Innovation: When Less is Better

In the latest (May-Jun) issue of the Harvard Business Review, City University of London Professor Paolo Aversa talks about why, “Sometimes, Less Innovation is Better“.  In an extensive study of over 300 Formula 1 race cars, spanning 30+ years, they cross-checked these cars with the F1 race results.  Surprise, surprise: “In certain situations, more innovation led to poorer performance”.  When they plotted this relationship, they got an ‘inverted U’.  This means that an increase in innovation initially helps the performance, but after a certain point, it begins to hurt it.

Why does this happen?  Prof Aversa and his colleagues attribute this to the environment.  The chances of failing with an innovation in a dynamic, uncertain environment are higher.  In order to understand the when and the how, they have come up with a “Turbulence Framework” (my label for it).  This framework evaluates the environment around three factors:
1. Magnitude of Change: Asks questions around radical shifts in competitive space, industry, regulation, demand and prices.
2. Frequency of Change: Asks questions around the rate of change in the industry and competitive space.
3. Predictability of Change: Asks questions around the ability to predict industry forces and competition.

Based on this framework, an enterprise must decide whether it is worth innovating further or to hold out and ride the turbulence.  If the rate of change of technology is too much too fast, it may be wiser to actually slow down.  In this video (about five minutes long), Prof Aversa explains this work:

But then, aren’t environments generally uncertain?  Can the framework actually measure and provide a reliable prediction?  How do you find out if you have hit the peak of the ‘inverted U’ relationship between innovation and performance?  Is the curve steep?  Are there multiple curves, depending on how you define performance and innovation?  How does it apply to different types of innovation, like sustaining and disruptive?  Lots of questions to dive into.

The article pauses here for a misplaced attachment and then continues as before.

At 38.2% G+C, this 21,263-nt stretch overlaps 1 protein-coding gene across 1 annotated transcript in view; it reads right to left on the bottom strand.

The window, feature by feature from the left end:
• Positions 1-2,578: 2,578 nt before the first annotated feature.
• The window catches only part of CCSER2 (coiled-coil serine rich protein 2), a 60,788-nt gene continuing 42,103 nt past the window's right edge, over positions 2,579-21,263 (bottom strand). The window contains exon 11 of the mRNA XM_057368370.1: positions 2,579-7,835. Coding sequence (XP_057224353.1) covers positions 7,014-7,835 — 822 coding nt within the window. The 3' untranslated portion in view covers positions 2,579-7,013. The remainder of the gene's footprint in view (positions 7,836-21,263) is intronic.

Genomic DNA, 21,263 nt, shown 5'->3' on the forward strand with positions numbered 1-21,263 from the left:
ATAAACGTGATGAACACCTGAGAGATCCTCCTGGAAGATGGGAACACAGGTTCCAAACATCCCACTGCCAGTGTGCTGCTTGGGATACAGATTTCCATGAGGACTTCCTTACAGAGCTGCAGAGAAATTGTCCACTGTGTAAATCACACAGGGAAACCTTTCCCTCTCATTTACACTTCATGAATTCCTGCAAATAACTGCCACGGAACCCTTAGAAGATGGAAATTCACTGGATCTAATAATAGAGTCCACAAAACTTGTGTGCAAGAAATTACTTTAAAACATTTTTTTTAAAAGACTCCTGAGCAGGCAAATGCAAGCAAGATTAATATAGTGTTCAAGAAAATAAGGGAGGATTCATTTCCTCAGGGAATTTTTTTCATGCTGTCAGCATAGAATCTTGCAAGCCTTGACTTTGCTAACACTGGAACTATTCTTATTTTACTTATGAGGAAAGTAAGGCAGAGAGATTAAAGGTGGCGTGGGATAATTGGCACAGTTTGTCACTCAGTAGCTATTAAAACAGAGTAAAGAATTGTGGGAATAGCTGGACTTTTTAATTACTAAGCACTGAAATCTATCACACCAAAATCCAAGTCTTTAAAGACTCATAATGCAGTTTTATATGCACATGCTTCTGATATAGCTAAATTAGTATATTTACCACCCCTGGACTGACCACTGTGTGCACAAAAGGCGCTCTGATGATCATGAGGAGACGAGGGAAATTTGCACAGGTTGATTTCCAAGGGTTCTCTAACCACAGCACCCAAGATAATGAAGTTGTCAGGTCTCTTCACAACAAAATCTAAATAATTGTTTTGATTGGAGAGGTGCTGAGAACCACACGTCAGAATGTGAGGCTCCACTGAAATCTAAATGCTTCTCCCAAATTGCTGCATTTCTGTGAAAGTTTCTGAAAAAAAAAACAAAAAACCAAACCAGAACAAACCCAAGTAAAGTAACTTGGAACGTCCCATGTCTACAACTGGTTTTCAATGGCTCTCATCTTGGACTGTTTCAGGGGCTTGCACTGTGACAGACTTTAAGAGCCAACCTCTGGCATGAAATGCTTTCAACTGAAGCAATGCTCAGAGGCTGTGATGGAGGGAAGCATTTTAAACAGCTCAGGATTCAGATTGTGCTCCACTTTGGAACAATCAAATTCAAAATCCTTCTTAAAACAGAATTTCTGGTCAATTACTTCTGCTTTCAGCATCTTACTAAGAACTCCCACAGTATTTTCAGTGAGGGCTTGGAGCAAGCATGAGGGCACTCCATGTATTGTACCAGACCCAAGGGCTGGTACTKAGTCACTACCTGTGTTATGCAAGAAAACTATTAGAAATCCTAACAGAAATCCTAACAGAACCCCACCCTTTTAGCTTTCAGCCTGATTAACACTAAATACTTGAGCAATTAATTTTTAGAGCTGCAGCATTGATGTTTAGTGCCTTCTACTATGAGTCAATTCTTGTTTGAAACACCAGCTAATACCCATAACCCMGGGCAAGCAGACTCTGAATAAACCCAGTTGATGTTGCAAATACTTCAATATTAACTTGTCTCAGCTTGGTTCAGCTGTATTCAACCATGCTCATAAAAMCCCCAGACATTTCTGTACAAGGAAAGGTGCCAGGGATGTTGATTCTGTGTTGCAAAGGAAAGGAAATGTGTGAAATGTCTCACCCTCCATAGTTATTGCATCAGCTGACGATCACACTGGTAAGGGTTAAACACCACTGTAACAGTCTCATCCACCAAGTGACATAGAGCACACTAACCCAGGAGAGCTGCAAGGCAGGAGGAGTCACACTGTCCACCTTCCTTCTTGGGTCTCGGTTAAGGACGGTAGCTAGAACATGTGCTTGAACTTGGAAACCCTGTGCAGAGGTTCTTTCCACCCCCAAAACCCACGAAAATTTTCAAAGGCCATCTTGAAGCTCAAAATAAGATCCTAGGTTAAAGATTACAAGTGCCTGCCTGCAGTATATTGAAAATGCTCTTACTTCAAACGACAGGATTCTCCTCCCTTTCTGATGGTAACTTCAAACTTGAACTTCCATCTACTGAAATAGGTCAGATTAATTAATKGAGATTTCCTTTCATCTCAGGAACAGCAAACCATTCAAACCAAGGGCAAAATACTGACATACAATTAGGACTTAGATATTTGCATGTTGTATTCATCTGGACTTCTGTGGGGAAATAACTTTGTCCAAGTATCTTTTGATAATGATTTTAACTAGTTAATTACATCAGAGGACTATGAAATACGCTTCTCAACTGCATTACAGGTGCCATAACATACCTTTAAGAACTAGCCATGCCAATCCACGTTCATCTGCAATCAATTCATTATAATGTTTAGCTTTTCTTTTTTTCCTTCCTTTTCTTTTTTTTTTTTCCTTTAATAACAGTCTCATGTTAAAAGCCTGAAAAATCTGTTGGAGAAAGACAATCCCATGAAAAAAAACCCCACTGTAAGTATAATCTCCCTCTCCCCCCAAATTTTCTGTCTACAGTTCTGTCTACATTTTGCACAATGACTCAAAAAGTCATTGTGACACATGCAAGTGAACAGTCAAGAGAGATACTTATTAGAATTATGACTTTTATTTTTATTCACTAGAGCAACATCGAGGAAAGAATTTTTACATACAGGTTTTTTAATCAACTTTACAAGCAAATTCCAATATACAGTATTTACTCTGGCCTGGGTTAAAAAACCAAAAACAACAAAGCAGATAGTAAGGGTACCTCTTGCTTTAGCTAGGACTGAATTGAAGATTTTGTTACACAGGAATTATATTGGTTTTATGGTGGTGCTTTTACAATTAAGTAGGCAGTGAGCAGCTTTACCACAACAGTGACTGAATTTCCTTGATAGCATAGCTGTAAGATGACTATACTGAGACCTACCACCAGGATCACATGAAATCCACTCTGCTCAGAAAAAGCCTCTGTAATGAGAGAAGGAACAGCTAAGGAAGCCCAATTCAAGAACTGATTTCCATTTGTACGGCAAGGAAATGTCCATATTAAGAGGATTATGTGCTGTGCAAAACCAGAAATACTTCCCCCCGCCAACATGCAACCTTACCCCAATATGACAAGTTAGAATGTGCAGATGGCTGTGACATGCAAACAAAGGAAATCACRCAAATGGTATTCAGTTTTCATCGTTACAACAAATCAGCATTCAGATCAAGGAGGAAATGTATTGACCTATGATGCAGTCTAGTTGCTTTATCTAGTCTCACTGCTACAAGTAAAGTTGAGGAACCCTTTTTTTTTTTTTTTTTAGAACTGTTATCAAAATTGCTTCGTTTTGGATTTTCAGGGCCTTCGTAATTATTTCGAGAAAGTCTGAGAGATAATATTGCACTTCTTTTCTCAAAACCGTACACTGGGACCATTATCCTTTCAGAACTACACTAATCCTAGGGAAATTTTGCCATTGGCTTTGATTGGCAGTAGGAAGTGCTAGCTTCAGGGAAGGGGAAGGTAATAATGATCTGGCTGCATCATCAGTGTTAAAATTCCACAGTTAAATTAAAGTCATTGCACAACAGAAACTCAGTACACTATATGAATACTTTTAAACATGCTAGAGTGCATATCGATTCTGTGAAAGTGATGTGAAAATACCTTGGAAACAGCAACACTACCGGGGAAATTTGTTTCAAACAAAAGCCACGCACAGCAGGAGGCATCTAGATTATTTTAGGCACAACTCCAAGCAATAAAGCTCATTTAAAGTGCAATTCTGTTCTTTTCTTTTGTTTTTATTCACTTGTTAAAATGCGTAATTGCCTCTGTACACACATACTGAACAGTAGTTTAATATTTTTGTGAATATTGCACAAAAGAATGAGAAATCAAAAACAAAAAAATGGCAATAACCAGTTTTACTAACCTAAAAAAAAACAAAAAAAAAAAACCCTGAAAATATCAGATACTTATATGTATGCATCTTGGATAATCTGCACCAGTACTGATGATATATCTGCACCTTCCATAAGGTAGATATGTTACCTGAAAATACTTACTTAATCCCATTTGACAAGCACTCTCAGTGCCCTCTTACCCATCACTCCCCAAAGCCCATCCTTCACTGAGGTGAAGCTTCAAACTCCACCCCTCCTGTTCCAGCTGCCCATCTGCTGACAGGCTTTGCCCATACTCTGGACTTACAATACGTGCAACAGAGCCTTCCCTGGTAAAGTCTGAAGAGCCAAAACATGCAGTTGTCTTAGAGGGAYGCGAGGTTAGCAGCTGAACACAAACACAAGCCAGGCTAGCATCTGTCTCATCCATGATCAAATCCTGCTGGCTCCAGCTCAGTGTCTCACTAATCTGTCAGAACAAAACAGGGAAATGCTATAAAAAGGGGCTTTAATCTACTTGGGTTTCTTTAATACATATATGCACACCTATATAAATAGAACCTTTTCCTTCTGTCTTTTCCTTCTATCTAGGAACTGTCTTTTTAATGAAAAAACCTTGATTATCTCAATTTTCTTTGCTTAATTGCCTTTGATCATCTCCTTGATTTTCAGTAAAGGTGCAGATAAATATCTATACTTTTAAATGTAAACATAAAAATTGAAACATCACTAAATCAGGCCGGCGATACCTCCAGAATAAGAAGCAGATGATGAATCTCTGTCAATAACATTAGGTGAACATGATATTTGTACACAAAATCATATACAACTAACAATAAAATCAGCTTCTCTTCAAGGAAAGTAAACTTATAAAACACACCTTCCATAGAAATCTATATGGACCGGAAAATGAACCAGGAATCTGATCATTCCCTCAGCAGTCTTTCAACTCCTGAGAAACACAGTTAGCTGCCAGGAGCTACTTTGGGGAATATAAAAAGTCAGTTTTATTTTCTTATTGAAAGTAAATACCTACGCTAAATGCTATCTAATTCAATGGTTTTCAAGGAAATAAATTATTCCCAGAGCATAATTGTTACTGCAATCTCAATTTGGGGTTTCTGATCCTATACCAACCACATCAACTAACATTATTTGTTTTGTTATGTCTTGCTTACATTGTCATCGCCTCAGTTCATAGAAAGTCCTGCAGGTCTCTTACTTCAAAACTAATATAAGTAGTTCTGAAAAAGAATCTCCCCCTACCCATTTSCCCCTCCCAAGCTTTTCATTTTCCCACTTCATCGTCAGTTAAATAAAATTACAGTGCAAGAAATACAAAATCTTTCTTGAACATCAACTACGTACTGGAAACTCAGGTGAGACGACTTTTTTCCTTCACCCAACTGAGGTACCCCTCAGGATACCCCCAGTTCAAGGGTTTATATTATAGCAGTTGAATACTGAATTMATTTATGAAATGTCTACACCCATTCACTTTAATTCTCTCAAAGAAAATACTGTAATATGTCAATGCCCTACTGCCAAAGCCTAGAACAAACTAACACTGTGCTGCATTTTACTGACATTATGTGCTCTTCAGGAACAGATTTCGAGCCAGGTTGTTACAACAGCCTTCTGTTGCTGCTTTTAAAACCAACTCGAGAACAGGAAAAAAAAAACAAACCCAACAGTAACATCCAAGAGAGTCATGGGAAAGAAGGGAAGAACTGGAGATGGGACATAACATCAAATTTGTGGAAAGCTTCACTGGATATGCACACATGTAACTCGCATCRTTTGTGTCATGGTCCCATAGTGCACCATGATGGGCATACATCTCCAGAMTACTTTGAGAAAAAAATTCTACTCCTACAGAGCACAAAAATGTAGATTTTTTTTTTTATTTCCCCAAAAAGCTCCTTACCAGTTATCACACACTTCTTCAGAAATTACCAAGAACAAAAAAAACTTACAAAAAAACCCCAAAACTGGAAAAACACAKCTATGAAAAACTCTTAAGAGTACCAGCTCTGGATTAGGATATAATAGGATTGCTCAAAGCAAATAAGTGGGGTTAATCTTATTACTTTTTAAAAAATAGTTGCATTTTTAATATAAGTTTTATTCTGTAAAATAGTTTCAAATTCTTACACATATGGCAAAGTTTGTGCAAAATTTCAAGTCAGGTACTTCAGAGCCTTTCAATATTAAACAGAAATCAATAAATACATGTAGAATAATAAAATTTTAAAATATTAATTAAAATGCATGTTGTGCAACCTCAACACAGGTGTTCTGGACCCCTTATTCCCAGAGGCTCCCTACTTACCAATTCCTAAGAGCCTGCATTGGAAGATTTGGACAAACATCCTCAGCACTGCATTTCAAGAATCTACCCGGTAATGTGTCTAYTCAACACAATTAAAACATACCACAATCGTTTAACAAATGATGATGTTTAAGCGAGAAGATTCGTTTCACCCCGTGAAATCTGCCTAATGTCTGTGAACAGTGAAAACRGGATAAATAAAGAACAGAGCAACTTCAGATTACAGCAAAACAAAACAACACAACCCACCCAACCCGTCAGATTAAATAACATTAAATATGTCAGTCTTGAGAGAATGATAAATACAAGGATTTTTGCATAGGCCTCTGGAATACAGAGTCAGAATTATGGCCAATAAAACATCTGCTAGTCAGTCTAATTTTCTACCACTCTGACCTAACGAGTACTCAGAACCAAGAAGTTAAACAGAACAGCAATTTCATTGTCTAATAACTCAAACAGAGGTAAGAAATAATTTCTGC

Over-Innovation has been around for a while and folks have written about this.

In their Harvard Business Review article “Innovation Versus Complexity: What is Too Much of a Good Thing?”, Mark Gottfredson and Keith Aspinall introduce the concept of innovation fulcrum. This is how they explain it:

“Innovation fulcrum is the point at which the number of products strikes the right balance between customer satisfaction and operating complexity.
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The fact is, companies have strong incentives to be overly innovative in new-product development.  Introducing distinctive offerings is often the easiest way to compete for shelf space, protect market share, or repel a rival’s attack.  Moreover, the press abounds with dramatic stories of bold innovators that revive brands or product categories.  Those tales grab managerial and investor attention, encouraging companies to focus even more insistently on product development.  But the pursuit of innovation can be taken too far.  As a company increases the pace of innovation, its profitability often begins to stagnate or even erode.  The reason can be summed up in one word: complexity.  The continual launch of new products and line extensions adds complexity throughout a company’s operations, and, as the costs of managing that complexity multiply, margins shrink.